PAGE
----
Christina Anstead is returning to her roots and her maiden name, announcing on Wednesday that she's changed her last name back to Haack.
In an Instagram post, the Flip or Flop star explained that her grandmother, Mildred "Biddy" Haack was Christina's "greatest influence growing up." Now, after her 2018 divorce from Tarek El Moussa and 2020 divorce from Ant Anstead, it seems that Mildred was also her biggest inspiration when it came to once again changing her name.
"She was always real in a world of so many fakes. I spent the summers on my family’s farm and we would stay up all night talking. She’s the only person I’ve ever really trusted with my life," Christina wrote of her grandmother. "I miss her every single day. Taking back the family’s last name and know my grandparents are smiling from above."
Barbara Greenberg, a child and family psychologist, tells Yahoo Life that the television personality explained the decision quite pointedly. "Her grandmother was the only person that she totally trusted," Greenberg points out. "The implication is that she wants the name of somebody who she can trust, and that is not the two men who she’s divorced from."
While Christina hadn't changed her name between her marriages to El Moussa and Anstead, Greenberg explains that she's likely wanting to go back to her "original identity," especially after revealing her journey to "get to know myself more" after her most recent separation.
"In my clinical experience, when a divorce is more contentious, I’ve seen women be very, very ready to go back to their maiden name," Greenberg explains.
Laura Wasser, a Los Angeles-based attorney specializing in California Family Law, echoes Greenberg's sentiment. "They want to reclaim themselves and have a sense of self and go back to who they were if their marriage was not a happy one," she says of women returning to their maiden names.
Still, she tells Yahoo Life that it isn't unusual for others to keep their married name post divorce.
"Many women keep their names either because they’ve been identified for so long as a certain name that it’s difficult to change. Especially if they have kids, they want to have the same last night as their children. It’s helpful for school and travel," Wasser says. "Sometimes a person’s sense of self goes along with whatever their spouse’s name or who their spouse was in the world and they don’t necessarily want to lose that."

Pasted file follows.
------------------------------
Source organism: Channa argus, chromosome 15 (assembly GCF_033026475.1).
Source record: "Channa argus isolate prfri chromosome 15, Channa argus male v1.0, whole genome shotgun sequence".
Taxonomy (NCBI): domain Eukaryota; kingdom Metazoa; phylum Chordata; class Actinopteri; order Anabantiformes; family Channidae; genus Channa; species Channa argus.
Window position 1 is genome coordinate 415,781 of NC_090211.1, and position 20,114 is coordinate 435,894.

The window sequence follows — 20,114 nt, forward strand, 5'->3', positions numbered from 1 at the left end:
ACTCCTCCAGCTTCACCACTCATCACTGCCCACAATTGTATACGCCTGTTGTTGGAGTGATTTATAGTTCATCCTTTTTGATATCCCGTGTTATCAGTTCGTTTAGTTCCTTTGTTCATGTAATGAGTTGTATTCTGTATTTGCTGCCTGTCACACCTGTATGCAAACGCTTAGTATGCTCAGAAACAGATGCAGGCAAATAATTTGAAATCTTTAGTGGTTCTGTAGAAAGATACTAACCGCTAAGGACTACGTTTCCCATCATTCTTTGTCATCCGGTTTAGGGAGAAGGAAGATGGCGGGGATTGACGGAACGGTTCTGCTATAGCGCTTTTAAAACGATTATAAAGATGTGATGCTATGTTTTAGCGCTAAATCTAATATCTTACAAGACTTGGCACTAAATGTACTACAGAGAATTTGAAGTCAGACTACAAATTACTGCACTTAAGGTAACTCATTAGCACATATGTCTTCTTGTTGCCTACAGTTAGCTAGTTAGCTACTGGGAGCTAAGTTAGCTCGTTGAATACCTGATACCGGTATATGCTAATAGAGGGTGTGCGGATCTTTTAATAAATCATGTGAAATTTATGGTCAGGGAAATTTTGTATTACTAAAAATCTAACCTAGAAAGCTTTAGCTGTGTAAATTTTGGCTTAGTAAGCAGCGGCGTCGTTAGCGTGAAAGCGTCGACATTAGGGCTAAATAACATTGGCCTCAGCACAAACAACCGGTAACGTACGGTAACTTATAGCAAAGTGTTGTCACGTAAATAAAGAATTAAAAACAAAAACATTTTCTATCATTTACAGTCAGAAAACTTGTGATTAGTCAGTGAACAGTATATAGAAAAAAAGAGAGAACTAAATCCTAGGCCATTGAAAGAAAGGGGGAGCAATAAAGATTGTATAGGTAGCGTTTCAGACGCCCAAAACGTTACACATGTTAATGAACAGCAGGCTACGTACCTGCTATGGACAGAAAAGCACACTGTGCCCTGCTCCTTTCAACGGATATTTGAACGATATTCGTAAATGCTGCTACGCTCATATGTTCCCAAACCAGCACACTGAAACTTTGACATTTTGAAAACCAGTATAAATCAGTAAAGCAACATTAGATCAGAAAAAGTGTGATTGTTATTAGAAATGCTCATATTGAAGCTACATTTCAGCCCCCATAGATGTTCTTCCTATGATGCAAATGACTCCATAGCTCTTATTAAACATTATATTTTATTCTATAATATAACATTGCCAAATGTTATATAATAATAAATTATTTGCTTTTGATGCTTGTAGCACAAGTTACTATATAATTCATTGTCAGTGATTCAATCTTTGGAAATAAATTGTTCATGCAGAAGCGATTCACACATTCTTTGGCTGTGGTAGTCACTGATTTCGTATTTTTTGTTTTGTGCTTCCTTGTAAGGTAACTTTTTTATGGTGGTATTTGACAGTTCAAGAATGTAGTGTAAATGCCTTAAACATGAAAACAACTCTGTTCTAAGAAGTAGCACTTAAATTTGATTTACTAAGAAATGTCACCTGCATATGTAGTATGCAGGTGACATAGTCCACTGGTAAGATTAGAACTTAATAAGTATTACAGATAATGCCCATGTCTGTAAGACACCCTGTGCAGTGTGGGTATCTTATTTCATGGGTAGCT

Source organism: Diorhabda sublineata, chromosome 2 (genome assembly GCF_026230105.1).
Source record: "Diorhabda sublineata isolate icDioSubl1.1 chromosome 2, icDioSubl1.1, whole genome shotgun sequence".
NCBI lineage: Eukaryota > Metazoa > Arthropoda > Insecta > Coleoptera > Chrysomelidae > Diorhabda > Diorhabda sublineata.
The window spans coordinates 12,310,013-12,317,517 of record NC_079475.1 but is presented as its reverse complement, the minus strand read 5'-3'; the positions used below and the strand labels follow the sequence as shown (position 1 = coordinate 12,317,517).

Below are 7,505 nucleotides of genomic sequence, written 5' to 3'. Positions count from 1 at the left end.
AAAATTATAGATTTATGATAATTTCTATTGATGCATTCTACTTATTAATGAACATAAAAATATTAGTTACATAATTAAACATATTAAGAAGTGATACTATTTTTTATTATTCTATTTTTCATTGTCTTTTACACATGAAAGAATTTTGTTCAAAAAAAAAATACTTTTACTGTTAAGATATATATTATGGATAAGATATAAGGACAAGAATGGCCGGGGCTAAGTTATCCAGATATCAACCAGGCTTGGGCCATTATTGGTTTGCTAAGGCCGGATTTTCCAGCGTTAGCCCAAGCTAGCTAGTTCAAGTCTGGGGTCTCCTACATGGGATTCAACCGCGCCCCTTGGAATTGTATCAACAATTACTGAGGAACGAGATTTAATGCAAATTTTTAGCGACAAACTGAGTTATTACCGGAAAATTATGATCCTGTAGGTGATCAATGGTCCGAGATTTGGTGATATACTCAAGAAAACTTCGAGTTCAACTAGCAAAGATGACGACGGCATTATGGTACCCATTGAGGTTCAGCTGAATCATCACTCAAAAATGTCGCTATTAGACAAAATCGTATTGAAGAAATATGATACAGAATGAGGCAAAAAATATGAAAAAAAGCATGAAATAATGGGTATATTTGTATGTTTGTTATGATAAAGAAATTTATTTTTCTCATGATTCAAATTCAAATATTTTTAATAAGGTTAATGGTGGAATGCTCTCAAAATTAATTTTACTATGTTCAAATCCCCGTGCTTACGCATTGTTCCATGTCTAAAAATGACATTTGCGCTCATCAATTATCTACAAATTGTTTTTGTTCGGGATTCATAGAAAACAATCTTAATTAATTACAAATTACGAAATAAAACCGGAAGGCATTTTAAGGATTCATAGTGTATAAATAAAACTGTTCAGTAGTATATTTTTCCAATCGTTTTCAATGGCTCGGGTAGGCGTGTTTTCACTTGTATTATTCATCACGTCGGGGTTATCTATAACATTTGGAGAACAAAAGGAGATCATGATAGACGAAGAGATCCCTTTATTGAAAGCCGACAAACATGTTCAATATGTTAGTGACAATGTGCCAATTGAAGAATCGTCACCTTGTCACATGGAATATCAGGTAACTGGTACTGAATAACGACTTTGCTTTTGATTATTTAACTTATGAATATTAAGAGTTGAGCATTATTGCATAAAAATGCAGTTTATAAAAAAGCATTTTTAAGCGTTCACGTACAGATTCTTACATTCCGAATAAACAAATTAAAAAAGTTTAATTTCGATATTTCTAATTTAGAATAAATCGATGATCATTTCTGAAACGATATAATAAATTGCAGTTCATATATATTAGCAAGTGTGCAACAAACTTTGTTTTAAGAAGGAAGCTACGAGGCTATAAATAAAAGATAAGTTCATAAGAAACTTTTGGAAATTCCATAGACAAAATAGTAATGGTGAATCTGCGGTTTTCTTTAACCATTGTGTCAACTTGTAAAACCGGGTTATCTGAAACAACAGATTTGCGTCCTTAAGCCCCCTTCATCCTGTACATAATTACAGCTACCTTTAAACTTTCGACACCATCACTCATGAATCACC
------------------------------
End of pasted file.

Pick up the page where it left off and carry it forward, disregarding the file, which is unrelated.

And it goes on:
In terms of the process to make the legal change happen, Wasser says it's not difficult in California. "It's actually just a checkmark on the box when you file either your petition or your response for the divorce. You say, I want to return to my maiden name and you put what your maiden name is, so as the divorce judgement is granted, you get your maiden name back," she explains. "If you decide to do it later or another time, there are just other forms that you have to fill out."
As for Christina now having a different last name than her three children — Taylor and Brayden El Moussa who she shares with Tarek El Moussa, and Hudson Anstead who she shares with Ant Anstead — Wasser says that isn't uncommon either, nor is it an issue legally.
Greenberg adds that returning to a name that none of Christina's children share might even be a way to make things feel more "fair" for the half-siblings. "Maybe it's easier for her to have a different name from all of the kids, rather than share a name with child and not with the other two," Greenberg explains, noting that she of course has no way to know whether or not that factored into Christina's decision making.
Ultimately, the name change and Christina's personal reasons for it make it the best decision for her and her family.
"If she's feeling better and stronger because she changed this name to connect with her grandmother, then that's got to be good for the kids, too," Greenberg says.
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